ments of General Sigel's corps. I sent in the Sixth and Seventh New Jersey Volunteers. Afterward received orders to take the balance of the brigade into the woods, which I did at about 2 p. m. Here I at once engaged the enemy and fought him for a space of two hours, holding my position until our ammunition was all expended. About 4 o'clock we were relieved by General Reno and Colonel Taylor, but did not reach the skirt of the woods before a retreat was made and the woods occupied by the enemy. When I arrived out of the woods I was ordered to march about half a mile to the rear and bivouac for the night. During Saturday, August 30, we remained in that position until 2 p. m., when I was ordered by General Hooker to march my brigade out on the road in pursuit of the enemy. After marching out on the road was ordered to halt and await further orders. I retained this position until 4 p. m., and was then ordered to the front to support a battery, my brigade to constitute the second line. Here I remained under a heavy cross-fire of the enemy until ordered by General Hooker to march to and support a battery on the left of the field. When I reached this place I found no battery to support, but was ordered to support one in the rear and on the left, which I did. We remained there until ordered to march to the rear, in the direction of Centreville. This was about 7 p. m. We marched in perfect order, fording a stream waist-deep, and arrived at Centreville at 1 o'clock a. m., where we remainder until the next day, Sunday, August 31, when we changed camp to the rear. On Monday, September 1, at 3 o'clock, received orders to march in the direction of Fairfax. At 4 p. m. took up the line of march on the center road. When about 2 miles from Centreville heard firing on our right, and was ordered by General Grover to halt and form line of battle on the left of the road. I was soon after ordered to move up my line to the support of General Kearny's left. After remaining in this position about two hours was ordered to the front, where I remained until 2 o'clock a. m. Was then ordered to take up the line of march for Fairfax, where I arrived about sunrise. Here I pitched camp and remained until 11 o'clock a. m., and then started for Alexandria, halting for the night at about 12 miles from Fairfax. Resuming the march at 6 o'clock on the following morning I reached Fort Lyon, and went into camp at 2 o'clock on the afternoon of Wednesday, September 3.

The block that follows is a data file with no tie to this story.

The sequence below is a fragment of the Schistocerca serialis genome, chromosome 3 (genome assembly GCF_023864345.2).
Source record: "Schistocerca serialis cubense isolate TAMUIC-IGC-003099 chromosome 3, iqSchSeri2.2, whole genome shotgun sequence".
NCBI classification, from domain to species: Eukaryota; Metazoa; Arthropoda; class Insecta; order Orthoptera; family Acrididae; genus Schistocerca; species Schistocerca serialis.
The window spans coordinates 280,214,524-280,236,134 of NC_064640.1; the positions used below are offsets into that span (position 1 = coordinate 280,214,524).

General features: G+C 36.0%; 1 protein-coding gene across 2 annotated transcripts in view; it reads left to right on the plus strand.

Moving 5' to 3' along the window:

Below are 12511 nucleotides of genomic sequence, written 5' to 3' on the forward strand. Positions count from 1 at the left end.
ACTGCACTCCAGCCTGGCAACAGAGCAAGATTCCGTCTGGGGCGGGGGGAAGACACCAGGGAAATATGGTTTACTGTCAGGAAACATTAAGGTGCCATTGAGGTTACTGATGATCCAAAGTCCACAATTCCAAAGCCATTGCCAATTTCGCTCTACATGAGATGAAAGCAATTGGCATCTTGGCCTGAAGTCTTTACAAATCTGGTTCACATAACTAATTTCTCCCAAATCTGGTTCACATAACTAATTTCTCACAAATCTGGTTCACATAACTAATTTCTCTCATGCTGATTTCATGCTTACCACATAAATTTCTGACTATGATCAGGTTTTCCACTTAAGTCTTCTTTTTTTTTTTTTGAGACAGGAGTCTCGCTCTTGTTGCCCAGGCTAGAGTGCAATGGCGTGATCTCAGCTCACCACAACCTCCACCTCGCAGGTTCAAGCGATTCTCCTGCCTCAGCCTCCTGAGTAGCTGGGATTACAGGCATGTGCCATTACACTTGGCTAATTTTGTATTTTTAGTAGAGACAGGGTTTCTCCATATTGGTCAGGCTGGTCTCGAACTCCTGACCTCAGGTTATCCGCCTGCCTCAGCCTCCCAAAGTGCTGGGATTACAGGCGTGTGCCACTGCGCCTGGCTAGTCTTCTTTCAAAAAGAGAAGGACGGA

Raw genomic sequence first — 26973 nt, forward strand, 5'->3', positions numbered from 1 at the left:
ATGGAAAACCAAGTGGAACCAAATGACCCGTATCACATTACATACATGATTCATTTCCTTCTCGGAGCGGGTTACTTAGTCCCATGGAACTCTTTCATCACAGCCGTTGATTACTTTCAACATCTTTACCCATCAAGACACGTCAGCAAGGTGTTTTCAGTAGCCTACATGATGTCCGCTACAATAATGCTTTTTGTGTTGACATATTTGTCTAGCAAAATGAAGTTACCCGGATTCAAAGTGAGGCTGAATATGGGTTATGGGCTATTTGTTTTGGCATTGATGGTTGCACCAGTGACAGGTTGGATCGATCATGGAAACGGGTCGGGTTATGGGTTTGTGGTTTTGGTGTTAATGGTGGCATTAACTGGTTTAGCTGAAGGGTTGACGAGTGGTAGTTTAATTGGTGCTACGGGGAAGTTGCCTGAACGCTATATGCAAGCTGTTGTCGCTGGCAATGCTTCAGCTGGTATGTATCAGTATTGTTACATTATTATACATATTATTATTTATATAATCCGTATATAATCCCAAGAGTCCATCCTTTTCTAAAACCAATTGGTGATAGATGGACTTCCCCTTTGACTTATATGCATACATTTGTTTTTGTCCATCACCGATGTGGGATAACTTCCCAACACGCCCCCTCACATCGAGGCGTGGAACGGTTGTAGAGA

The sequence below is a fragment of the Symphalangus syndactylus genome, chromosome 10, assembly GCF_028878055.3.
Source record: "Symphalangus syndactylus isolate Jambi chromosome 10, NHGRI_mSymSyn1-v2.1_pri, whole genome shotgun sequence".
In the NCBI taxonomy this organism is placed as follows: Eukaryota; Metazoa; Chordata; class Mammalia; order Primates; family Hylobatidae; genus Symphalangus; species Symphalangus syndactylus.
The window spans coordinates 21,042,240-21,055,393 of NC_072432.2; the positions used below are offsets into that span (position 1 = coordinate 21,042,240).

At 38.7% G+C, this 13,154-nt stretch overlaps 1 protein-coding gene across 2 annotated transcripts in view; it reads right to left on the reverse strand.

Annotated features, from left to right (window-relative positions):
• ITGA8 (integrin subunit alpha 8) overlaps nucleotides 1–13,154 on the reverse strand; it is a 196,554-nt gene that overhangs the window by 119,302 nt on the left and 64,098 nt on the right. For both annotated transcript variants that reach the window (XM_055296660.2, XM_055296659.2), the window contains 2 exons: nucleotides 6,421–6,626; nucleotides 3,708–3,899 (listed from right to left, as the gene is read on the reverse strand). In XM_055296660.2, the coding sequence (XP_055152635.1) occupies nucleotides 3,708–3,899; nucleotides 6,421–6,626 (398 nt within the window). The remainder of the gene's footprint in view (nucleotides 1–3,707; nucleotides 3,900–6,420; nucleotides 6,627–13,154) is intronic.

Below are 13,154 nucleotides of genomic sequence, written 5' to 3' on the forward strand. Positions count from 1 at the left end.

In conclusion, while bearing testimony to the brilliance of the battle of Bristoe Station, I am proud to record the gallant conduct of the Second New York Volunteers, Fifth and Eighth New Jersey Volunteers, and One hundred and fifteenth Pennsylvania Volunteers (the Sixth and Seventh New Jesey Volunteers, having been detached for the time, did not become engaged). Where all did well it is no less a delicate than a difficult matter to make individual distinctions; still I cannot pass by so favorable and appropriate an opportunity to mention the following officers, who particularly distinguished themselves on this occasion: Captains Park, Tibbits, Perkins (killed), Mafgire (wounded), Quackenbush (wounded), and Hagen, and Lieutenants Savage, Temple (wounded), Fisher, Dickie (wounded), Egolf (wounded), and McNulty, of the Second New York Volunteers; Lieutenant-Colonel Ward, Eighth New Jersey Volunteers, and Major Lancaster (wounded), and Lieutenant-Colonel Thompson, One hundred and fifteenth Pennsylvania Volunteers; Lieutenant Le Grad Benedict, acting assistant adjutant-general, and Lieutenant George Gould, aide-de-camp.
During the desperate battle of Bull Run, and whilst under an incessant and galling fire, the following-named officers won for themselves honor and distinction by gallant and meritorious conduct: